Here was a definition of news not unlike today’s in its emphasis on atypical, man-bites-dog events: “unusual” thunders, “strange” apparitions, and other “prodigious” or “remarkable” happenings—except that the why was different, since for the Puritans all unusual occurrences showed a glimpse of God’s usually invisible hand.
The ministers’ resolution also provided a method for the recording of events that anticipated the relationship of freelance writers and editors in later years. First, each minister was to be a correspondent, with the responsibility to “diligently enquire into, and Record such Illustrious Providences as have happened, or from time to time shall happen, in the places whereunto they do belong.” Second, to avoid the supplanting of fact by fiction, it would be important to rely on eyewitnesses and make sure “that the Witnesses of such notable Occurrents be likewise set down in Writing.” Third, it would be important to find a main writer-editor who “hath Leisure and Ability for the management of Such an undertaking.”
That person turned out to be Mather himself—and he proved himself to be right for the job. Mather read widely and well, citing in appropriate places in his writings the work of Johannes Kepler, Tycho Brahe, Robert Boyle, and other leading scientists of the day. Mather himself wrote reports about comets, magnetism, lightning, thunder, and other natural phenomena, and would not report about an event unless a reliable source made a written, signed statement. After noting one extraordinary occurrence, he remarked, “I would not have mentioned this relation, had I not received it from serious, faithfull, and Judicious hands.”
Mather and others thought accuracy important because events were their report card signed by God, and they wanted to know where they stood, for better or for worse. Mather wrote about not only political events but storms, earthquakes, and fires: all such events, he wrote, were “ordered by the Providence of God. … When a fire is kindled among a people, it is the Lord that hath kindled it.” Puritans also set the stage for an honoring of the journalists themselves.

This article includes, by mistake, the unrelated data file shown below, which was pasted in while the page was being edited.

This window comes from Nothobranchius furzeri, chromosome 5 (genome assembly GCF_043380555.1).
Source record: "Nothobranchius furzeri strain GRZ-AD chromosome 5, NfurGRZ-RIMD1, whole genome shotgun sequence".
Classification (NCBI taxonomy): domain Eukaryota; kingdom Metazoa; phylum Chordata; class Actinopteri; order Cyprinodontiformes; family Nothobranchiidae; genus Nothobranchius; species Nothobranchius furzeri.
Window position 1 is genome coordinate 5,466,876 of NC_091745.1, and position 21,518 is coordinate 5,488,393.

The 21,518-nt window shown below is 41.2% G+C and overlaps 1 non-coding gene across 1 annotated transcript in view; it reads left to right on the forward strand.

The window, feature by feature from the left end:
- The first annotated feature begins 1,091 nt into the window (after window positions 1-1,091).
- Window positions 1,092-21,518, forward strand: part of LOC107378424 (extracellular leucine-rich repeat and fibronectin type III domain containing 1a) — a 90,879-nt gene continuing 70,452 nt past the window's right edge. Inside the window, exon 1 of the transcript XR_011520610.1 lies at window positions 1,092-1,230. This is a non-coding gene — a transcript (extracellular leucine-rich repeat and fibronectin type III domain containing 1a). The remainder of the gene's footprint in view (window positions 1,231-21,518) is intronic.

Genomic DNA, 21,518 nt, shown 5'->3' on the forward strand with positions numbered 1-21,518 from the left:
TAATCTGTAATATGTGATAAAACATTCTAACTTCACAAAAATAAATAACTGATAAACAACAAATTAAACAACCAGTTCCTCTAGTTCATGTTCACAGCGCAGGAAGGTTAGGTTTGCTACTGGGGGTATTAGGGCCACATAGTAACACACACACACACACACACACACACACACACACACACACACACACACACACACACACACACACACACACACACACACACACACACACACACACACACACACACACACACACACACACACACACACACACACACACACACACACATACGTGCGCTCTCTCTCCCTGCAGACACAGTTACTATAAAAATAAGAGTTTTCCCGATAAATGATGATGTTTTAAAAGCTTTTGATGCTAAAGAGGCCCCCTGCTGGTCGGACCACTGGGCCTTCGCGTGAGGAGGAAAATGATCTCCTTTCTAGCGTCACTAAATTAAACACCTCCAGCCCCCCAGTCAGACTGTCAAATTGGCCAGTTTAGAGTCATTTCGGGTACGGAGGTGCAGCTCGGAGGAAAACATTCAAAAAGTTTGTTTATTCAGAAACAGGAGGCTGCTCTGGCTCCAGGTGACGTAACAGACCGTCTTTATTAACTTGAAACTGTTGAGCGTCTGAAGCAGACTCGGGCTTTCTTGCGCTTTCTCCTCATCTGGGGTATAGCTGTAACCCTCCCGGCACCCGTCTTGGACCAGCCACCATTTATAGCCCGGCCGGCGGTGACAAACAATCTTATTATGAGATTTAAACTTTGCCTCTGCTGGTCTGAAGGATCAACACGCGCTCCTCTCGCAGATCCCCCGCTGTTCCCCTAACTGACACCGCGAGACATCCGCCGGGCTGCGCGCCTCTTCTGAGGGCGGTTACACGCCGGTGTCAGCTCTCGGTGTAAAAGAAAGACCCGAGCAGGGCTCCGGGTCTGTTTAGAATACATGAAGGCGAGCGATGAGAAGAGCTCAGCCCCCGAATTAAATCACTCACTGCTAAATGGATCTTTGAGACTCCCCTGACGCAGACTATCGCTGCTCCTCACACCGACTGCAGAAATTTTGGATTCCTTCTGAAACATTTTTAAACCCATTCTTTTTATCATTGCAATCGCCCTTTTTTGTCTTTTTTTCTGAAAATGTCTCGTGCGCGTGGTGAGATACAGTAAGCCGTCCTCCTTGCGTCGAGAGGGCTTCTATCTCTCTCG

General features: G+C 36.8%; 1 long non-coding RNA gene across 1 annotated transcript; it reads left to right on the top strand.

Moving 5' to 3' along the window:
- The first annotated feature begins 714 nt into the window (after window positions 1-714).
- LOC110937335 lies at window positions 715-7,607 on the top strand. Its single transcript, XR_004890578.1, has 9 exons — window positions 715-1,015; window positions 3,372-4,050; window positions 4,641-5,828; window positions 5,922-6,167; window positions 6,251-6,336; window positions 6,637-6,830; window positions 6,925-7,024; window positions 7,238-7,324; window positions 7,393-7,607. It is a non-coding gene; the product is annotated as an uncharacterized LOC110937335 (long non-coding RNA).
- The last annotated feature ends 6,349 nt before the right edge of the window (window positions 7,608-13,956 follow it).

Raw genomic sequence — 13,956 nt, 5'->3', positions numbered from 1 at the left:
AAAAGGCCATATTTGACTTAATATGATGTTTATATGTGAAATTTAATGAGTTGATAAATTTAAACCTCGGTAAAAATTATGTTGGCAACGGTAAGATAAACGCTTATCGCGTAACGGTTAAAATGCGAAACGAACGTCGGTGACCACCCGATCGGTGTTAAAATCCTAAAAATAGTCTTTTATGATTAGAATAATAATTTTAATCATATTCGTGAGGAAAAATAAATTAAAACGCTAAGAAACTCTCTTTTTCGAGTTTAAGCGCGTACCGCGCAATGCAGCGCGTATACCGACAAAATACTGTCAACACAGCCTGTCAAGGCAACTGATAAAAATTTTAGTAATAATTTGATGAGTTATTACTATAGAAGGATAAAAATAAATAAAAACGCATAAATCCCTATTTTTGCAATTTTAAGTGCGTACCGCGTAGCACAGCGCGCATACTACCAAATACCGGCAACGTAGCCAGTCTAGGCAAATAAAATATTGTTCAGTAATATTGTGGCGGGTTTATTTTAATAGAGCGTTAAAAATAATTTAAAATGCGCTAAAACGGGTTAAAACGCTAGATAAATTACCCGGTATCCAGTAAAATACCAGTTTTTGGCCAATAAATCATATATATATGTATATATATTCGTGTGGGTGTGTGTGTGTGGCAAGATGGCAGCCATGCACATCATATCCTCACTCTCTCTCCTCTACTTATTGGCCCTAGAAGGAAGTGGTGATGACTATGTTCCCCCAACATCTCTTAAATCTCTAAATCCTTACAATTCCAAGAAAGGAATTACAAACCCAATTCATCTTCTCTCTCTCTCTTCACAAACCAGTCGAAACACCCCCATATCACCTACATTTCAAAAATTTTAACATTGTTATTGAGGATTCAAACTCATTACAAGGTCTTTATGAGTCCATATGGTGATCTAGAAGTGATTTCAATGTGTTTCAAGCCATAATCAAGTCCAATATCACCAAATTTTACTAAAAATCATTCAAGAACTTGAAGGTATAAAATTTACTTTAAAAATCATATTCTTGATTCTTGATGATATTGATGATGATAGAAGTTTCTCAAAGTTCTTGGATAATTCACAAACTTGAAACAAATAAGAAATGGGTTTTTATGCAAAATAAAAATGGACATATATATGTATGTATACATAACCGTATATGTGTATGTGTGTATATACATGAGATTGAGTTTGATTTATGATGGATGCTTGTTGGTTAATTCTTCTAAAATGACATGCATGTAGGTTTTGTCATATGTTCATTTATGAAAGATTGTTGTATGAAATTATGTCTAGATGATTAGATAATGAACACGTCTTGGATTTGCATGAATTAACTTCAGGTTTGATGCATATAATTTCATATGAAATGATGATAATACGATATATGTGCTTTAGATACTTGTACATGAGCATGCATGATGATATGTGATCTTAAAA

The idea that God was acting in the world made journalism significant, for Mather wrote, “[I]t is proper for the Ministers of God to ingage themselves recording the providentiall Dispensations of God.” Increase’s son Cotton even wrote that “To regard the illustrious displays of that Providence wherewith our Lord Christ governs the world, is a work, than which there is none more needful or useful for a Christian.”
Now, in context, we can tell the story of one Christian in 1690 who took the next step by trying to put out a regular newspaper, but he encountered trouble. Benjamin Harris knew persecution: Jailed in 1679 and sentenced to a harsh prison regime for publishing in London an independent newspaper, Domestick Intelligence, Harris said simply, “I hope God will give me Patience to go through it.”